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The Ultimate Guide to Alice in Wonderland’s England

Awaken a love of literature in your kids, with an Alice in Wonderland themed trip to England, taking in a Mad Hatter’s tea party in London, a Looking Glass themed cottage in Brighton and a whimsical Alice inspired punting trip in Oxford. Zoey Goto puts together a 3-city itinerary for a truly memorable adventure in Wonderland that your children will never forget. 

With tiny touches like this one from Brighton’s Looking Glass cottage, transform your UK itinerary into a Wonderland one. Credit: Supplied

Following Alice down the Rabbit Hole in London

Start your Alice in Wonderland adventure with a visit to the Victoria & Albert Museum, who are hosting a major Wonderland exhibition that runs until early 2021. The Alice extravaganza spans over 300 objects, with highlights including Lewis Carroll’s original handwritten manuscript, Disney illustrations, large-scale theatre sets and immersive environments, guaranteed to bring the enchanting Alice stories to life for both adults and kids. Alice: Curiouser and Curiouser runs from 27th June 2020 to the 10 January 2021 and tickets are priced at around 39 AUD, with children under 12 free. Visit the website here.

Next stop on the Alice in Wonderland trail is the Sanderson hotel, home of the famous Mad Hatter’s Tea Party afternoon tea. The magical experience features miniature bottles of ‘Drink Me’ fruit potions, Queen of Hearts jammy dodgers and macaroons shaped as miniature pocket watches. Adding to the eccentricity, crockery is decorated with Wonderland motifs and plants sprout out of teacups. The tea of great for kids of all ages and remember to arrive hungry as the food is limitless, so you’ll be encouraged to ask for seconds of your favourites! 94AUD per adult and 68AUD per child.

Step straight into Wonderland in one bite of this delightful afternoon tea from the Sanderson. Credit: Supplied

From the Sanderson hotel, it’s a short walk into London’s West End to visit the Through the Looking Glass shop. It’s one of those quirky independent stores that London is renowned for, and specialises in rare illustrated editions of the Lewis Carroll’s books and Alice-themed collaborations with artists.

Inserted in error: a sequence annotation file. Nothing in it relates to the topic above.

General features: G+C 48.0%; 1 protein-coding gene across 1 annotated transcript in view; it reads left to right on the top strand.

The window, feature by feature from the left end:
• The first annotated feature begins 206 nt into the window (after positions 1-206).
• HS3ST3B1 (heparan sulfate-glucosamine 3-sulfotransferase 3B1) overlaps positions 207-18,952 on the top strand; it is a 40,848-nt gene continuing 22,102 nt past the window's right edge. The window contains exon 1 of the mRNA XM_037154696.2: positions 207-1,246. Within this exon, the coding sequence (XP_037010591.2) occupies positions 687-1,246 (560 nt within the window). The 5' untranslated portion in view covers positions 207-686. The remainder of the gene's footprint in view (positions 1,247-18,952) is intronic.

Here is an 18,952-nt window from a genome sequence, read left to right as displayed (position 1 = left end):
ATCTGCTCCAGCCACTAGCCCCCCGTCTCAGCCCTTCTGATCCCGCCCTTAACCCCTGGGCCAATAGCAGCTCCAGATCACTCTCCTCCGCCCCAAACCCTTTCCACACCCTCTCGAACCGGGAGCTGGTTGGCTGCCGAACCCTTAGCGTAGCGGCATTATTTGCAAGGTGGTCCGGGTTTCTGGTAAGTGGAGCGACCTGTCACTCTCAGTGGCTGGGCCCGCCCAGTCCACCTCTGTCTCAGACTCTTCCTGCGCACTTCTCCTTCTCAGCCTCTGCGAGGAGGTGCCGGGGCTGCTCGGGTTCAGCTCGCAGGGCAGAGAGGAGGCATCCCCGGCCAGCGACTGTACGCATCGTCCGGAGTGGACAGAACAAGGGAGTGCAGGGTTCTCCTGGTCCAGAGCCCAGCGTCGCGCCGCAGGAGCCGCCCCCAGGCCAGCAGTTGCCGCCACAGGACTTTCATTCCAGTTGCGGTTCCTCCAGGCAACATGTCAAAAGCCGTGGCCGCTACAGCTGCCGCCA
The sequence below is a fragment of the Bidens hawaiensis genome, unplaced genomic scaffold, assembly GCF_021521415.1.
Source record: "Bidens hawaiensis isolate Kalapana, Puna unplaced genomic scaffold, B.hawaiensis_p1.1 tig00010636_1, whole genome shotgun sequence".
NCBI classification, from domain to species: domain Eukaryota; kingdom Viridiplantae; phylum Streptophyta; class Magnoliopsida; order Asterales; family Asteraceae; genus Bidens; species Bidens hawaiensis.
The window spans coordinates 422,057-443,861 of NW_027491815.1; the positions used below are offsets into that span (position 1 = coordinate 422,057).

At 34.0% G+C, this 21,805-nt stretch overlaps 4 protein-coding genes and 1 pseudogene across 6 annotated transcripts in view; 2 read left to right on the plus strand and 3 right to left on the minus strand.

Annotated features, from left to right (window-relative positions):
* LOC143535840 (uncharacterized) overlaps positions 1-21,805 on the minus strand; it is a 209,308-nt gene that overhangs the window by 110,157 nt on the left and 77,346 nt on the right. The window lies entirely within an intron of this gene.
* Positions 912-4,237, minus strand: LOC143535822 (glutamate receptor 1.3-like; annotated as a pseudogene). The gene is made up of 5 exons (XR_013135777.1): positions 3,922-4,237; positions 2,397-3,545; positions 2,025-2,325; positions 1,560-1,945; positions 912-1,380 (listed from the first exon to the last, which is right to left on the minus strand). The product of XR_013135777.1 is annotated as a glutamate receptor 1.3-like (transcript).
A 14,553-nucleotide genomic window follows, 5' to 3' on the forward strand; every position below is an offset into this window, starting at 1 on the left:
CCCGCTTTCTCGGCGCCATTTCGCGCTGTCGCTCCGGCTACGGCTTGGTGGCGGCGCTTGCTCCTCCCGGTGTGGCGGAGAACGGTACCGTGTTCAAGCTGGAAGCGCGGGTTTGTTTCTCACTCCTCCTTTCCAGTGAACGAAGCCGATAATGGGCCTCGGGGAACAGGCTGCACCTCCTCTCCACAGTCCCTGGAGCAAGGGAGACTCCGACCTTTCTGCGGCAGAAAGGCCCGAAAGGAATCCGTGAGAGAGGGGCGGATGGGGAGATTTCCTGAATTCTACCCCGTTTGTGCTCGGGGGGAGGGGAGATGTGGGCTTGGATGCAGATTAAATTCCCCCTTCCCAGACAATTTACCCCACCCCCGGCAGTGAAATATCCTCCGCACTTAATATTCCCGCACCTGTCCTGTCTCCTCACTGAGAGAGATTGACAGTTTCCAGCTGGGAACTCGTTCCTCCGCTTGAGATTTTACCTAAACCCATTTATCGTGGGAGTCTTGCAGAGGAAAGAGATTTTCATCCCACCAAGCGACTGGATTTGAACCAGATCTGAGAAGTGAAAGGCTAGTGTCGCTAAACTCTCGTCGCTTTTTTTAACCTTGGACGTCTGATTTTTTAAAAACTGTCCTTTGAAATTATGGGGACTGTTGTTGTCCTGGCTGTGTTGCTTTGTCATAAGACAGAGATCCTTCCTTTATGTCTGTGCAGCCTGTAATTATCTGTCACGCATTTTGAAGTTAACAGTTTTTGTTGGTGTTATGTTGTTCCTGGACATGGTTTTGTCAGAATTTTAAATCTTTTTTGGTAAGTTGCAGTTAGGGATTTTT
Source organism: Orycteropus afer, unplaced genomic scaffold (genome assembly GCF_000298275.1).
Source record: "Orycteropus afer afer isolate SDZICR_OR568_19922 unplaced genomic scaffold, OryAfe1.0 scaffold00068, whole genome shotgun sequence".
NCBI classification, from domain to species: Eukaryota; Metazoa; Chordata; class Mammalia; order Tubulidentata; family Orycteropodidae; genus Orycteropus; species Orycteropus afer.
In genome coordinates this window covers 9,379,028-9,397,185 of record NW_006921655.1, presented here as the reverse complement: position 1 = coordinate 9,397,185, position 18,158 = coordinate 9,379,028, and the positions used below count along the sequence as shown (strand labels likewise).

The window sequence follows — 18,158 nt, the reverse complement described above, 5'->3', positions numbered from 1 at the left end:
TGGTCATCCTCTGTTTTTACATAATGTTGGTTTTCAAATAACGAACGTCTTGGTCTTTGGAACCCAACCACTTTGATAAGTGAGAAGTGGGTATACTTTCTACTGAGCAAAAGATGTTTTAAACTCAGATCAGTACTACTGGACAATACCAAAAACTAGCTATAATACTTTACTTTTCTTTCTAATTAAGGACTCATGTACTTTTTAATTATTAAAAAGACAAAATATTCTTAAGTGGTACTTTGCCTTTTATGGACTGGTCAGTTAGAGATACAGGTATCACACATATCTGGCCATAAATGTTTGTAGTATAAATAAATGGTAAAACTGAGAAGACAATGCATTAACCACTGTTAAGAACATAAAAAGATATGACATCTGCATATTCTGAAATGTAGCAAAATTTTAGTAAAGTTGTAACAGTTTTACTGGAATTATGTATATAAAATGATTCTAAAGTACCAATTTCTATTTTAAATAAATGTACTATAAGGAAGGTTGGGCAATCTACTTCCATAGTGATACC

Round your afternoon off with some feline-stroking at Lady Dinah’s Cat Emporium, a Wonderland-themed cat-cafe in East London. The café is home to 15 rescue cats, who while away their days dozing inside giant Mad Hatter top hats or lounging on painting-the-roses-red cushions. There’s a 29 AUD entrance fee and this is one for older children as under 12s are not permitted.

The purr-fect companions for your London afternoon. Credit: Supplied.

A Wonderland Weekend in Brighton

Around an hour from London on the train, Brighton is a lively seaside town with plenty to offer families. It’s also home to not one, but two, Alice in Wonderland themed sleepover options. 

Totally ‘lose your head’ over this gorgeous Brighton cottage. Credit: Supplied.

Smaller groups may prefer the Looking Glass Cottage, located in Brighton’s Lanes and sleeping up to 8 guests. This Alice themed cottage is also Brighton’s oldest house, and includes White Rabbit lamps and looking glass adorned walls.  From 285 AUD per night.

Round up some friends or have a multi-gen mini-break at the Wonderland House on Brighton’s seafront. The regency house has 6 Alice-themed bedrooms, sleeping up to 24 guests. At the centre of the house you’ll find the Mad Hatter banqueting room with teacup chairs and vintage crockery, providing the ideal spot for a Wonderland tea party that will have the kids grinning like Cheshire cats.  From 980 AUD to 3000 AUD per night.

And then go mad as a hatter over this sumptuous stay! Credit: Supplied